Billede af europæiske flag
Del på facebook

Checklist for EU citizens

Registering

As a citizen of an EU/EEA country and Switzerland, you have an independent right to take up employment in other EU countries. You are therefore permitted to work as soon as you enter Denmark – even before you have applied for and received your EU residence document (registration certificate). 

You may stay in Denmark for up to three months without a residence document. If you are looking for work, you may stay in Denmark for up to six months without a residence document. The three- and six-month periods are calculated from the date on which you enter Denmark. 

Stays beyond the three and six months require EU residence document issued by the Police on Bornholm. An EU residence document is your documentation that as an EU citizen – or a relative of an EU citizen – you have the right to live in Denmark. If you change your basis for residence during your stay in Denmark – e.g. from being a student to becoming an employee – you must apply for a new residence document. If you are an employee and change employers, this will not usually constitute a change to your basis for residence. The residence document is not linked to a particular employer and is only conditional on your continuing to be an employee as defined by EU law. After five years' continuous legal residence in Denmark, you will be able to apply for permanent residence. 

Get more information here: Bornholms Politi. Find the relevant opening hours under "Udlændingeekspeditionens åbningstider". 

 

Apply for a CPR number – Personal registration number

The EU residence document enables you to apply for a civil registration number (Danish: CPR-nummer). Applying for your Danish CPR number (Civil Registration number) takes place at Citizen Service (Danish: Borgerservice) - Addresses and opening hours.  

In order to be registered, you must show up in person and bring the following documents:

  • Your EU residence document (registration certificate)
  • Your original passport/ID card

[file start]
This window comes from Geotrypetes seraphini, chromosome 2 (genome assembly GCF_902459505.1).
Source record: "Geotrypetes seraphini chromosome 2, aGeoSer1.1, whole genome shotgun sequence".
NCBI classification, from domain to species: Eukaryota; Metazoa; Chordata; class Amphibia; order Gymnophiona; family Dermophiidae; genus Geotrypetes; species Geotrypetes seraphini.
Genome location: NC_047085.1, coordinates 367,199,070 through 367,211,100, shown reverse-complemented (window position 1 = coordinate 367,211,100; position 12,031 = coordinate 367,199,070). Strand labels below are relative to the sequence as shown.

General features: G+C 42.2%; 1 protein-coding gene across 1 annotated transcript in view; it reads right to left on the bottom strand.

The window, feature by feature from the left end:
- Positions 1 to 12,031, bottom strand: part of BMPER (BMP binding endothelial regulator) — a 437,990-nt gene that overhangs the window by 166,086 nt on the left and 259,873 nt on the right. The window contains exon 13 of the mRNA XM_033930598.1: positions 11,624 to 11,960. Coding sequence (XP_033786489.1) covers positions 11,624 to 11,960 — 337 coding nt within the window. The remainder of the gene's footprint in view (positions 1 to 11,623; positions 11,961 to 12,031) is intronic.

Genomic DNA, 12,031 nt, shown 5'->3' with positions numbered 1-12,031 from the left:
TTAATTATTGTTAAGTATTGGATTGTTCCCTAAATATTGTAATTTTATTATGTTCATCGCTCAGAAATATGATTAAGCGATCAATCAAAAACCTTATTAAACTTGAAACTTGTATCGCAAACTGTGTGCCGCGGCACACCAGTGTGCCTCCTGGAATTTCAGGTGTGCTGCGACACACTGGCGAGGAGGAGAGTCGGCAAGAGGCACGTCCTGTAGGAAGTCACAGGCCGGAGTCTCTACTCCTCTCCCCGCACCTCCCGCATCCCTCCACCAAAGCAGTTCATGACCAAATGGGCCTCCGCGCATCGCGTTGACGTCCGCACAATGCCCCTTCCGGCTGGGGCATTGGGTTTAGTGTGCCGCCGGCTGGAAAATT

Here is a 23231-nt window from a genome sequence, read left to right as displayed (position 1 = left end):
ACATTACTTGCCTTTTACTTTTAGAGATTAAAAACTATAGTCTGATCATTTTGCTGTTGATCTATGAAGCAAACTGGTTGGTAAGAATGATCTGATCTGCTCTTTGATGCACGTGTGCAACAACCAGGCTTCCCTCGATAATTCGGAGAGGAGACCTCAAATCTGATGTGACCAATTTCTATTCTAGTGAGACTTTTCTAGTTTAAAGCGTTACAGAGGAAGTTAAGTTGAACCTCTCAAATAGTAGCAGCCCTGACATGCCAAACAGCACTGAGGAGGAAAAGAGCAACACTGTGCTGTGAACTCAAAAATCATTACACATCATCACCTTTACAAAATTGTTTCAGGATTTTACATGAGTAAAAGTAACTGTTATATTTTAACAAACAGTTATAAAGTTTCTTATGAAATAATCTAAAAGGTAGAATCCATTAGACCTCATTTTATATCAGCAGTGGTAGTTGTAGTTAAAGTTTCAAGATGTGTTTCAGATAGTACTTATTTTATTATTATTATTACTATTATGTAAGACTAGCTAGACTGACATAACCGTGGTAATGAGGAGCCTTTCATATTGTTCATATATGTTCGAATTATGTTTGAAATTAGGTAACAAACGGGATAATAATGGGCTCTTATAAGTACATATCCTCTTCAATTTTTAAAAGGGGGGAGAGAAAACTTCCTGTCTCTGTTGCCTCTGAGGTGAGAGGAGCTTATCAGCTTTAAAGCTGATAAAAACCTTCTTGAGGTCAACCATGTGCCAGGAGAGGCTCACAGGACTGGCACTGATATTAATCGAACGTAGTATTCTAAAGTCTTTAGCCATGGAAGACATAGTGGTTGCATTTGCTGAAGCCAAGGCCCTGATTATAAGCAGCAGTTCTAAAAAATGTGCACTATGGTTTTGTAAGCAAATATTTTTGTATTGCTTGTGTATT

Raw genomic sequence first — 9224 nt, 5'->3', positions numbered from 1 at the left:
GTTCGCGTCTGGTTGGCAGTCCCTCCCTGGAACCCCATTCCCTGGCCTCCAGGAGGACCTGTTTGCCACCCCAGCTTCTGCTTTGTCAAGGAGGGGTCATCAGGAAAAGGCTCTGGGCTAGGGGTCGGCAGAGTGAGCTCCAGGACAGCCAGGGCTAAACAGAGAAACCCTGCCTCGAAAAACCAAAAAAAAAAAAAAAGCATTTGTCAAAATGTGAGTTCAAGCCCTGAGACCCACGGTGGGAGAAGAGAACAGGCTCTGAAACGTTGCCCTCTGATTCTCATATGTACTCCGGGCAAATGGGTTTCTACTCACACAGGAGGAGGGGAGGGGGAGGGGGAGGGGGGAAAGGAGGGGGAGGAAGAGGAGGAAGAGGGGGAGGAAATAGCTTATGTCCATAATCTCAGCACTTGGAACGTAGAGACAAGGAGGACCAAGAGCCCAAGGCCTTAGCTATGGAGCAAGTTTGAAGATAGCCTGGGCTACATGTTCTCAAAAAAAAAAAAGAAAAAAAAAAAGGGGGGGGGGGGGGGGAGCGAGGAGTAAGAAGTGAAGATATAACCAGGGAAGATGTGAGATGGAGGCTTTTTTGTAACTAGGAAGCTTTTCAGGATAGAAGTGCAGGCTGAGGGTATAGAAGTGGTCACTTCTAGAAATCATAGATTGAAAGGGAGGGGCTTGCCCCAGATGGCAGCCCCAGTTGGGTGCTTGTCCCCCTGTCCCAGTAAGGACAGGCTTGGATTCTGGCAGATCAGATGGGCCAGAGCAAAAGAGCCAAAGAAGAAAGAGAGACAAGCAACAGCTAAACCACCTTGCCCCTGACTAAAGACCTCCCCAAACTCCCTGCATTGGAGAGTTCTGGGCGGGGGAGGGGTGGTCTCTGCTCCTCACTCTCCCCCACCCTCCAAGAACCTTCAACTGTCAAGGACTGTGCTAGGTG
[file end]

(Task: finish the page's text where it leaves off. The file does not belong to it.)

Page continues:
• Proof of your address in Denmark (e.g. rental contract, letter from landlord) 
  • Your original marriage certificate (if you are married). Please remember to bring your marriage certificate, even if your partner is not accompanying you. If applicable: divorce certificate/death certificate (widow(er))
  • Original birth certificate(s) (for accompanying children under 18 years) 

Please note: Only marriage and birth certificates in English/German/Scandinavian languages are accepted. Translation of the marriage certificate must be done in a satisfactory manner. Marriage and birth certificates from some countries need to be apostille certified or legalized.

If you work in Denmark, but don't have a permanent address in Denmark, you must apply for a personal tax number issued by the Danish Tax Agency (Danish: Skattestyrelsen) instead of an CPR number. The personal tax number is similar to the CPR number. Go to SKAT.dk - English.  

 

Health insurance card – The yellow card

When you register in the Civil Registration System (CPR number) at Citizen Service (Danish: Borgerservice), you must choose a doctor (general practitioner). You will then - by post - receive your health insurance card (The yellow card) with your CPR-number and your doctor's name and address. The health insurance card gives you the right to healthcare services on the same terms as other citizens in Denmark.